How To Die to Self

Dying to self is not an attractive or a popular concept in today’s culture. Even our advertisements cater against dying to self! Think about it. When was the last time an advertisement encouraged you to benefit someone else, without expectation of benefiting yourself also?  Obviously, in this context, dying to self does not mean commit suicide, which often has more to do with suffering from a mental illness or wanting to get out of misery or pain, rather than what I am speaking of here.

Dying to self is often a difficult and painful process, and can take years or even a lifetime to develop maturely.  The apostle Paul, a devout Christian, says in Philippians 3:7-8 (ESV), “But whatever gain I had, I counted as loss for the sake of Christ. Indeed, I count everything as loss because of the surpassing worth of knowing Christ Jesus my Lord. For his sake, I have suffered the loss of all things and count them as rubbish, in order that I may gain Christ.” So, the concept of dying to self, at the minimum, involves counting everything as a loss, for the sake of another or others. 

“Why would anyone want to die to self?” you may be thinking.  Well, when you find out that thinking of yourself all or even most of the time is impeding your relationships with others and is making you not as joyful and free as you could be, then you realize that at least part of the problem may lie within.

While there is certainly time for self-care, dying to self involves self-sacrifice and devotion to helping others. Here’s what I learned (and am still learning) is involved with dying to self:

  1. Be intentionally kind to another person for their sake, not yours.–While you will probably feel good after doing something kind for someone else (We can’t really get away from that, nor should we.), don’t let that be the primary motivator in doing the kind thing. Let the kind action be done because we want to improve their lives, and make them happy and loved.
  2. Prefer another before yourself–This means thinking about how the other person feels and what they want, instead of just what you feel or want.  This is called empathy. Some people (like me) may have some trouble doing this, but with practice, everyone can get better. Another example of preferring another before yourself is letting someone go ahead of you in line, especially if they are in a hurry because you don’t want them to be late to wherever they have to go next.
  3. Lose Entitlement–A big barrier to dying to self for a lot of people, including me, is the sense of entitlement or “rights” we think we should get. This is a big thing, especially in the country where I live. I’m not saying having rights is a “bad” thing, but it can be idolatrous if we are not careful.  For example, at work, some people think that if they are full-time, they should always get 40 hours, no more, no less and that they have a right to not do more than they should.  If their rights are violated or intruded upon, they naturally get upset and complain. However, dying to self means, in a way, “losing our rights.” So, if I were in that example for work, I would not complain if they had to cut me to less than 40 hours if I am full-time, and if they want me to do extra work, I will do it, not just for my sake, but for the sake of the whole team at work.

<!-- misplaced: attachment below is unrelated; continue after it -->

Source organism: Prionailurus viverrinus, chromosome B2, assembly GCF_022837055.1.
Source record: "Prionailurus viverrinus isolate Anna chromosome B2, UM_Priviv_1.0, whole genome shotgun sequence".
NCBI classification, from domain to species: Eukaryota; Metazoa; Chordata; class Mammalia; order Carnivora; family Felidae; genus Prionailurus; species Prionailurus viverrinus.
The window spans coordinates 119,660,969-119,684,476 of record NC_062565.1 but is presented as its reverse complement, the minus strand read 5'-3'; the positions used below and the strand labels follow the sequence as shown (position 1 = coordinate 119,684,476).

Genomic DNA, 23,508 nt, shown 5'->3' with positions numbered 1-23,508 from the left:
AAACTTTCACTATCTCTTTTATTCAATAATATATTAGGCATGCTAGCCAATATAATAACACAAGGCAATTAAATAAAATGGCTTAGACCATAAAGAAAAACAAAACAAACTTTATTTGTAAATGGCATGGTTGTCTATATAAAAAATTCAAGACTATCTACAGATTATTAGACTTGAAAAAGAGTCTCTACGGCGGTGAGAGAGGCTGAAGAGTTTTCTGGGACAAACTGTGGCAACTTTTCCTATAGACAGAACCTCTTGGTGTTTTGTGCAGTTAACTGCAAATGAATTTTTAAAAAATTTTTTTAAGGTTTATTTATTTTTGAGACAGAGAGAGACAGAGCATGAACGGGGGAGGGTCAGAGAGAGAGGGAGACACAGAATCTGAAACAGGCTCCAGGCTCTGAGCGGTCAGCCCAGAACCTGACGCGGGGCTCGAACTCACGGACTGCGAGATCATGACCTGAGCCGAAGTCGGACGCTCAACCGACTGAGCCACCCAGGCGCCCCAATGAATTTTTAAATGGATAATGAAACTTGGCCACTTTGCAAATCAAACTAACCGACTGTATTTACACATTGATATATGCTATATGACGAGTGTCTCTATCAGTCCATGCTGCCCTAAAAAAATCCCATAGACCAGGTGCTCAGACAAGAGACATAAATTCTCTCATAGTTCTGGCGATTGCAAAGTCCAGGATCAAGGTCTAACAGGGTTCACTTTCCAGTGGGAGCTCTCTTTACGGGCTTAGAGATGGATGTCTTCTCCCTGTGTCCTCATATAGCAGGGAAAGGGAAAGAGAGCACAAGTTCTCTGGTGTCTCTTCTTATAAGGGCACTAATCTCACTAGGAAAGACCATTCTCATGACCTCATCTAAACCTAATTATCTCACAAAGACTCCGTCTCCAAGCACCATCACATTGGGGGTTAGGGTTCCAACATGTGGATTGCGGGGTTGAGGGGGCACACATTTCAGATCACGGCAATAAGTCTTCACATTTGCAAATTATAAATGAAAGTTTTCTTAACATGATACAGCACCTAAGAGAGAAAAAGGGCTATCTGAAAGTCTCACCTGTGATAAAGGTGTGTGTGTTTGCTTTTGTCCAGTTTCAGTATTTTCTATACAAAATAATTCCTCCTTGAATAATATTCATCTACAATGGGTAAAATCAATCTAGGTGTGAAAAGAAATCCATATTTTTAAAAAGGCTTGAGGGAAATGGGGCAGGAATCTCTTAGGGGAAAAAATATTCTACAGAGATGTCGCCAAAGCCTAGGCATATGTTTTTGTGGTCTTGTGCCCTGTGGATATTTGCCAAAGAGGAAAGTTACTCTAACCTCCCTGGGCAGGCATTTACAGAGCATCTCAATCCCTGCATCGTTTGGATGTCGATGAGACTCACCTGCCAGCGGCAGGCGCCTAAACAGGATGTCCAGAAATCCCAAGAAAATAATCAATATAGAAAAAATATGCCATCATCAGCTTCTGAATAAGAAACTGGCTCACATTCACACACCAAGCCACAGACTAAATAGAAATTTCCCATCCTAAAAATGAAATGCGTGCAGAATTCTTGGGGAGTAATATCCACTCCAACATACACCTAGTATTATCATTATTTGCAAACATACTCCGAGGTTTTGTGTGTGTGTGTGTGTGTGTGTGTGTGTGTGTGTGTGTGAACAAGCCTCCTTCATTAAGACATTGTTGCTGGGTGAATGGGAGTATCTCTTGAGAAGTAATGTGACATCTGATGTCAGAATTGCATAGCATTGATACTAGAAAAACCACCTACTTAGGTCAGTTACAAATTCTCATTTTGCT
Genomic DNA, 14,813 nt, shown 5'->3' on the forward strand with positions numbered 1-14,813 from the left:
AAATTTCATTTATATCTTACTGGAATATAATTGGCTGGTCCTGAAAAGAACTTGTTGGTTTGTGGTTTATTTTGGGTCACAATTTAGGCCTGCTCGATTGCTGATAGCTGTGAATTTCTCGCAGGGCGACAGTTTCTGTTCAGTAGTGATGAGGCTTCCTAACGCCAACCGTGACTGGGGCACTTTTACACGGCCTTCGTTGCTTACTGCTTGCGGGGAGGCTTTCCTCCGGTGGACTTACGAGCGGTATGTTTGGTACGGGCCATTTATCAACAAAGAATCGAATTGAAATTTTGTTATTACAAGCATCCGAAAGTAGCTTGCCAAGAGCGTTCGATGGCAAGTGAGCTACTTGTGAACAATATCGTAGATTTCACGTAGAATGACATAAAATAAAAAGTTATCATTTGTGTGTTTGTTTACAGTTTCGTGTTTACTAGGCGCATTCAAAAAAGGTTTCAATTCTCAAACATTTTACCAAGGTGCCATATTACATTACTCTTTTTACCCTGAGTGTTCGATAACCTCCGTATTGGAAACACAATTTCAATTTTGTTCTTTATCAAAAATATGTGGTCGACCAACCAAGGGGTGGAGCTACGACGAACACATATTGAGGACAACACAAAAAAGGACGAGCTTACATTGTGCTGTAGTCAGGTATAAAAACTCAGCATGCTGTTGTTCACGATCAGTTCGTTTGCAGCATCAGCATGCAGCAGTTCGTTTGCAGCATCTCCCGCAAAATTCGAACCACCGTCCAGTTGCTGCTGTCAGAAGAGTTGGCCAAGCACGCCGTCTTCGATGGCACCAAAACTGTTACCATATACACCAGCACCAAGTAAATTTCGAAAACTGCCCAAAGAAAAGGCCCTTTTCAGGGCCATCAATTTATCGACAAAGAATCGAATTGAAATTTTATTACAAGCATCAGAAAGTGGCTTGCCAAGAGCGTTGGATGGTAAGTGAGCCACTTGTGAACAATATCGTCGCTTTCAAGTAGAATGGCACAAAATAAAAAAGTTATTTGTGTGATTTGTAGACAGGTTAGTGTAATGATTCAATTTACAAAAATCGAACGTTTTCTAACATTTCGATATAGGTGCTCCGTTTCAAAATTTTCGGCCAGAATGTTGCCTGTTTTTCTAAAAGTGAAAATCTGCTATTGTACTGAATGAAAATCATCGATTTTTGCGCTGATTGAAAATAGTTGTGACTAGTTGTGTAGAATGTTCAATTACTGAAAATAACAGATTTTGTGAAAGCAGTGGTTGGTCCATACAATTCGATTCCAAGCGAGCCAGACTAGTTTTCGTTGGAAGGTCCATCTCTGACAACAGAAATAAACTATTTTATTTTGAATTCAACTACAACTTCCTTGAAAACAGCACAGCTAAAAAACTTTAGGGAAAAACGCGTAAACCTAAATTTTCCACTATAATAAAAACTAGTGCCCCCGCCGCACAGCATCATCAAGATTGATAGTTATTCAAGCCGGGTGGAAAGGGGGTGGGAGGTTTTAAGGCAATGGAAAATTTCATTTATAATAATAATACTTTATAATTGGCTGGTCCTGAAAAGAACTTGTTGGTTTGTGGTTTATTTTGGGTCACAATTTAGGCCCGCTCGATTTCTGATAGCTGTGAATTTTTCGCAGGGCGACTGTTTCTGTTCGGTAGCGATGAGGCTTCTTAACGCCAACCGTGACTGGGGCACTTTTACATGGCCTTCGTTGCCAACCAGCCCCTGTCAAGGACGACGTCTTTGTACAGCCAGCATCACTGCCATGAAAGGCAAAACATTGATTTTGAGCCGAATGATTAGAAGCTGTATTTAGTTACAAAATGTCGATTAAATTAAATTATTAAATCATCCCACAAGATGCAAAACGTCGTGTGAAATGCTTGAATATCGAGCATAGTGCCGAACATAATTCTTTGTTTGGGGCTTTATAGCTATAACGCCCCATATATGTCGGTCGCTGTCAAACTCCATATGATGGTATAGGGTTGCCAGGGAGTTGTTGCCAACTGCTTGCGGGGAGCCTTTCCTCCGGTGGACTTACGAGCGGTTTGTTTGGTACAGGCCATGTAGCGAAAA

4. Lose pride.–Another huge barrier to dying to self is pride.  Pride, in this context, means arrogance. Arrogance means thinking that you are better than others. Losing pride means, for instance, not looking down upon people that are poorer than you, or who, for whatever reason, can’t or don’t work, just because you work. It also means being willing to give and receive help when needed, and not worrying about “saving face.”
  5. Be grateful and trust what you have is already and will always be enough.–Jealousy and ingratitude are also barriers to dying to self. In order to truly be able to die to self, you need to come to a place where you realize what you have is enough for that moment. Being thankful for what I have and realizing how many people have made a positive impact in my life, helps me in this area and ultimately leads me to die to self a little bit more.  Being thankful helps me realize how much I have and how privileged I am, and that fact compels me to share what I have with others, whether it is material things, my abilities, or my time. I also learned though there will always be people who have more than I do materially, or who are better people than me, that God made me unique for His purposes, and that I don’t need to compare myself to others.  I just need to serve them the best I can and be thankful for them being in my life so I can have the opportunity to make a positive impact in their lives.
  6. Be willing to sacrifice for others.–This means forgoing something for the good of another. For example, if a friend enjoys a movie you don’t really like, but he or she really doesn’t want to go alone, dying to self would involve offering to come with that friend to see that movie.  You would forgo your time and your preference, for that of your friend. NOTE: Going to the movie, but complaining through the whole thing or otherwise having a bad attitude, is not dying to self, but “playing the martyr,” which is the opposite of dying to self. Another theoretical example would be if your friend forgot to bring their lunch and has no money to buy one for themselves, either giving your lunch to them and fasting that meal, or sacrificing part of your earnings, and buying lunch for them so they won’t go hungry is dying to self.